Vibratory Stress Relieving
Research and development on VSR can be traced back over 50 years and the process has evolved from a little known art into a indispensable process for the manufacturing industry. The process is a well established alternative to thermal stress relieving (TSR) for the stabilisation of fabrications, castings and machined components ranging in size from as little as 2 kg to in excess of 150 tonnes. Thermal Stress Relieving (TSR) and Vibratory Stress Relieving (VSR) treatments share a capability in three areas namely dimentional control, dimentional stability, and overall stress reduction
The VSR process involves conducing a metal structure into one or more resonant or sub resonant vibrating states using portable high force exciters having highly stable speed characteristics. This causes the structure to undergo overall elastic distortion such as might be obtained by loading it mechanically, except that the loading modes induced by vibration are generally more complex than could be achieved by externally applied static forces. What has been so often missed by critics is that the high energy input from Thermal Stress Relieving (TSR) both stress relieves and changes the metallurgical structure, whereas VSR only stress relieving hence no loss in rigidity of the component, or metallurgical change, IE loss of wear characteristic or rigidity.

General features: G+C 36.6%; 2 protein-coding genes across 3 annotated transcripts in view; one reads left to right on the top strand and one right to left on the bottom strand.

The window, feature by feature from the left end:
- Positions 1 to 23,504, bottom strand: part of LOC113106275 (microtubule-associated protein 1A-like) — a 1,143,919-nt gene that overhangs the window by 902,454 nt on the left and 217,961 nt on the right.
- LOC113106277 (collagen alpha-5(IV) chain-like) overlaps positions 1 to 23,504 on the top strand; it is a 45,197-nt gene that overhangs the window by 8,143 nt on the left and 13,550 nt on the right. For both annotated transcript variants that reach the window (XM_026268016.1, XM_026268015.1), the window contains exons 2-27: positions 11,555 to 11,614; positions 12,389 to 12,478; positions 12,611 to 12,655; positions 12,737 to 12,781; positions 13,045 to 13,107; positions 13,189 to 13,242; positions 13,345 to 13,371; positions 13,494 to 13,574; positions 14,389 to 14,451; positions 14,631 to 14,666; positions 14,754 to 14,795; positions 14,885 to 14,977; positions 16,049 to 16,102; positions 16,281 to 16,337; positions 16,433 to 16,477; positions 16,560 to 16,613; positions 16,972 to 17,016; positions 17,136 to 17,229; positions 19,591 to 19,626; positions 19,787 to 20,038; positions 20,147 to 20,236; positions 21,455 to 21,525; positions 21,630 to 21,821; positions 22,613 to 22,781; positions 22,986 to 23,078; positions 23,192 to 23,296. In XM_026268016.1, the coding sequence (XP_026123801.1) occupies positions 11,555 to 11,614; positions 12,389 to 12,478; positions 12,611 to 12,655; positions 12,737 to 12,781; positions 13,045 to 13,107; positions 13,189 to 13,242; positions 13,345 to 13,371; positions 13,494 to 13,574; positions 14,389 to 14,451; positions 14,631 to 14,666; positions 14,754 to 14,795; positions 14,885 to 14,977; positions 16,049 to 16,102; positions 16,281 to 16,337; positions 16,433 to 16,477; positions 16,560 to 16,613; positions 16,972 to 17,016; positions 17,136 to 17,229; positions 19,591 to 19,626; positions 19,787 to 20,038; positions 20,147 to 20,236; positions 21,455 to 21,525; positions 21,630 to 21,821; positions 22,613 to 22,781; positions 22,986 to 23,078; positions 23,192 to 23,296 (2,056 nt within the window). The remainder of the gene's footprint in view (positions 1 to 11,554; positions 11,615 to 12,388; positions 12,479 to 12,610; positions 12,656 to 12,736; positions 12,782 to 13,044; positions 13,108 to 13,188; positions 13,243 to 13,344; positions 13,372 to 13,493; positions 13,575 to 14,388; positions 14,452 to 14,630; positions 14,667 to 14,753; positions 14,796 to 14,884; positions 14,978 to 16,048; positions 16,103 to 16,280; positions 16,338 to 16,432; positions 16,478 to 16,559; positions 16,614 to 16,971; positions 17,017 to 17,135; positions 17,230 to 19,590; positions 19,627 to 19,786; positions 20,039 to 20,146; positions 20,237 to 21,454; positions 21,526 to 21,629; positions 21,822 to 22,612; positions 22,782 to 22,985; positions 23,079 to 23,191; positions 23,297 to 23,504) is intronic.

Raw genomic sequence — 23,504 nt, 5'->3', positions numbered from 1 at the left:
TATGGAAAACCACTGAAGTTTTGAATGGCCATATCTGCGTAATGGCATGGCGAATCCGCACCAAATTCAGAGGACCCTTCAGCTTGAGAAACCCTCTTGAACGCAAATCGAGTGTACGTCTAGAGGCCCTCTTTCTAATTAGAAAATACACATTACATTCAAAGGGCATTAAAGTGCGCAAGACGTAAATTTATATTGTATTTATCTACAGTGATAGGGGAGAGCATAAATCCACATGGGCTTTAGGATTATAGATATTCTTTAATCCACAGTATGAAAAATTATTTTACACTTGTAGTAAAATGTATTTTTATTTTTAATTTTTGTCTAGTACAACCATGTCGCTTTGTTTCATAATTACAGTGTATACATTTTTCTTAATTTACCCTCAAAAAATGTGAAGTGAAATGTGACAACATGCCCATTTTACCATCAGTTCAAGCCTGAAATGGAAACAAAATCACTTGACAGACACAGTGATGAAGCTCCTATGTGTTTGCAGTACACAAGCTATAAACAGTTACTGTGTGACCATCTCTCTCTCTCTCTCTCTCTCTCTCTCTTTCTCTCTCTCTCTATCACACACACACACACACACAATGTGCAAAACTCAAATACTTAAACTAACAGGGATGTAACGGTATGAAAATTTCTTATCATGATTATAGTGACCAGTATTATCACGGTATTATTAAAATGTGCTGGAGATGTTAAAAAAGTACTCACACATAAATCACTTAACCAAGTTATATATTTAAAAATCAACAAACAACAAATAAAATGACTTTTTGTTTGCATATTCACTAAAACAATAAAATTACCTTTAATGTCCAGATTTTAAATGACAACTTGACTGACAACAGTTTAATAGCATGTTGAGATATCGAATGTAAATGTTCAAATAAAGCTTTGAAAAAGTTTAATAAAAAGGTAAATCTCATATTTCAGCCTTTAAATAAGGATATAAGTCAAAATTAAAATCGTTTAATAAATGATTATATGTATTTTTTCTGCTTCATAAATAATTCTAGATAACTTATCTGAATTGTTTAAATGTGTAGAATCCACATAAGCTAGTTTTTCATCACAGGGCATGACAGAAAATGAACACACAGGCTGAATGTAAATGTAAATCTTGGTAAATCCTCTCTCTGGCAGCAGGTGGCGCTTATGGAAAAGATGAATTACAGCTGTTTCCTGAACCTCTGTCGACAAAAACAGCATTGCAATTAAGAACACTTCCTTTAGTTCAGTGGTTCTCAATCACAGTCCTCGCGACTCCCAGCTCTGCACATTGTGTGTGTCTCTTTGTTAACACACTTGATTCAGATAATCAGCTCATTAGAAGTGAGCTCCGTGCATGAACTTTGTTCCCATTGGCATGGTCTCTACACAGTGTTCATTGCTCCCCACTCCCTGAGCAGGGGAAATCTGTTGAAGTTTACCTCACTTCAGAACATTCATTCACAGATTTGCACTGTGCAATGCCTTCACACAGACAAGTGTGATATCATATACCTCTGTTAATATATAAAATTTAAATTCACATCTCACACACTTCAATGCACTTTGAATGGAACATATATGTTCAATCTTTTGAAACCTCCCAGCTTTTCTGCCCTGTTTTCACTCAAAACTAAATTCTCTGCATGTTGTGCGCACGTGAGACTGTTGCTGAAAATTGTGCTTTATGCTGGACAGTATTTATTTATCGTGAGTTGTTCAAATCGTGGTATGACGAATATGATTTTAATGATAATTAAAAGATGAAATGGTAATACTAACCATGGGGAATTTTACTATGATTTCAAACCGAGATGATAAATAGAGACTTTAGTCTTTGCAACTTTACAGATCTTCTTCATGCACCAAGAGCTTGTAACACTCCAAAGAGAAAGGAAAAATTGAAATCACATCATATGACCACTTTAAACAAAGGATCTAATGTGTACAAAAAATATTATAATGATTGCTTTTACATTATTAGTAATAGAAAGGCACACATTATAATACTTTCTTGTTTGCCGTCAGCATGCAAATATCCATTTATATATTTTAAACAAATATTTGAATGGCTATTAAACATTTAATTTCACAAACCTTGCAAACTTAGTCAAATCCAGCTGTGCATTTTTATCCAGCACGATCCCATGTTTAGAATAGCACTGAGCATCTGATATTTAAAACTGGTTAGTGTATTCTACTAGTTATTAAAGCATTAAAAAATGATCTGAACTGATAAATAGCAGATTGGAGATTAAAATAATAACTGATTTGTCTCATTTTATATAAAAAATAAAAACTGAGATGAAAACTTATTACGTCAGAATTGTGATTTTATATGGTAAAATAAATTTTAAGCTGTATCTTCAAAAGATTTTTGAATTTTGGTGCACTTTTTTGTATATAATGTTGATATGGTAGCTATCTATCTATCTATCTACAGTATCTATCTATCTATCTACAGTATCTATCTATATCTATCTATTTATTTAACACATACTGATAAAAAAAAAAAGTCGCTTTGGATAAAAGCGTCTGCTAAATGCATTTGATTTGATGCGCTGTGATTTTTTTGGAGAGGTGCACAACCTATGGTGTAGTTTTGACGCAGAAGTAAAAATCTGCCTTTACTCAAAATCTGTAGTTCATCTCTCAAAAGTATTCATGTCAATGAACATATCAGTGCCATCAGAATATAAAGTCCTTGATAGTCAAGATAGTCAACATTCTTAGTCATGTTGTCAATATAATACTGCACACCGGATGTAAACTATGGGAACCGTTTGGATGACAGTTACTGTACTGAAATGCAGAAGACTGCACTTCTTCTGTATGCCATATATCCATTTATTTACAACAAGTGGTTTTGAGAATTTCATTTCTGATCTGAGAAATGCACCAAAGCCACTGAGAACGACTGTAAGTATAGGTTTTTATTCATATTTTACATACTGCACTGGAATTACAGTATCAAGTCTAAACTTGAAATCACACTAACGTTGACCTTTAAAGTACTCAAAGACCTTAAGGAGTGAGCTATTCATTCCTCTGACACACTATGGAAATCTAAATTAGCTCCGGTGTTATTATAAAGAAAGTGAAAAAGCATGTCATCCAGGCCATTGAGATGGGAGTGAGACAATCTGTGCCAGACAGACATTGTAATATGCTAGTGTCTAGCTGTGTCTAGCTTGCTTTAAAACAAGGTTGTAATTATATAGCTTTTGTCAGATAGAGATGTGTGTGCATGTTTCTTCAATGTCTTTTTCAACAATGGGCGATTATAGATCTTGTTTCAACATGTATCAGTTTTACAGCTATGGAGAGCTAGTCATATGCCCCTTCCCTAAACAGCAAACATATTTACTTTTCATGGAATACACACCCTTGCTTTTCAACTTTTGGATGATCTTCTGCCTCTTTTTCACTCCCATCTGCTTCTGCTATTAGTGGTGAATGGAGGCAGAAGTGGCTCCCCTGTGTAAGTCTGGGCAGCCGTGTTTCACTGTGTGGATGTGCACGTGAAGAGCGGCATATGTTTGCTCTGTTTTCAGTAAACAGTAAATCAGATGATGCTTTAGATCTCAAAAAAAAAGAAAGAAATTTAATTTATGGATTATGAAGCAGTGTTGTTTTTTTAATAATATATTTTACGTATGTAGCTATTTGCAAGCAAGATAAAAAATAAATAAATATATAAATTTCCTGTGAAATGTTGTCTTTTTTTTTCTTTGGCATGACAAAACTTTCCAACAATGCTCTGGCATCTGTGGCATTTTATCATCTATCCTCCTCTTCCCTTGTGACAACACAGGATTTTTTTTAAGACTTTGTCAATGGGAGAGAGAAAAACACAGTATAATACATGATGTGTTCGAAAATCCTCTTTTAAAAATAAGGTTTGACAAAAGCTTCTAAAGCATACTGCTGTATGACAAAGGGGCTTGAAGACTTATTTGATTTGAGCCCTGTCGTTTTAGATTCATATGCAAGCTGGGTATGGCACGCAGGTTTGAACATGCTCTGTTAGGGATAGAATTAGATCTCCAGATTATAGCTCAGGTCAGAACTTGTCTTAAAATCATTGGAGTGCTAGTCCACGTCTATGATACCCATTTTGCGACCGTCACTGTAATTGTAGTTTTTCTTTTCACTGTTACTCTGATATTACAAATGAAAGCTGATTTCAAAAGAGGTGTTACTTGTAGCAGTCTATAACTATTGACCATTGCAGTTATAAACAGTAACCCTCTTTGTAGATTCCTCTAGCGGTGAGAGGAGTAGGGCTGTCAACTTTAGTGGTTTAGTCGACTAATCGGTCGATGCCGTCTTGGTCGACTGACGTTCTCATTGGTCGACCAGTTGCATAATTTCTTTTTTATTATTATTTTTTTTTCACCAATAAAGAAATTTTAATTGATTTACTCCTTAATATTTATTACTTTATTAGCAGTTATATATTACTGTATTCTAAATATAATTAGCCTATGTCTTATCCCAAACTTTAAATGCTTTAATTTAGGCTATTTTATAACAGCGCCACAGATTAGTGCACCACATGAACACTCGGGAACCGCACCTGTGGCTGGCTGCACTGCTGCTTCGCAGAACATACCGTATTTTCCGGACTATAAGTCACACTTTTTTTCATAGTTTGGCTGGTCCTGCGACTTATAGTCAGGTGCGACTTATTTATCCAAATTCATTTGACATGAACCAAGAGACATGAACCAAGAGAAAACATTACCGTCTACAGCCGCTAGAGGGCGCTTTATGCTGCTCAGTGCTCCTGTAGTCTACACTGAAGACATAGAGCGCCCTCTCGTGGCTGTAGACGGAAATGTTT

Total stress relief is difficult to obtain with any commercial process but only VSR can reduce inbuilt stresses and stabilise components at any stage of the process without the requirement of transport, scaling and distortion from heat and at low cost in a matter of minute without the component leaving the workplace.
initially (TSR) treated prior to machining, however this failed to stabilise the component, a subsequent (VSR) treatment succesfully stabilised the shaft thus allowing final machining to take place and salvaging the component from being scrapped.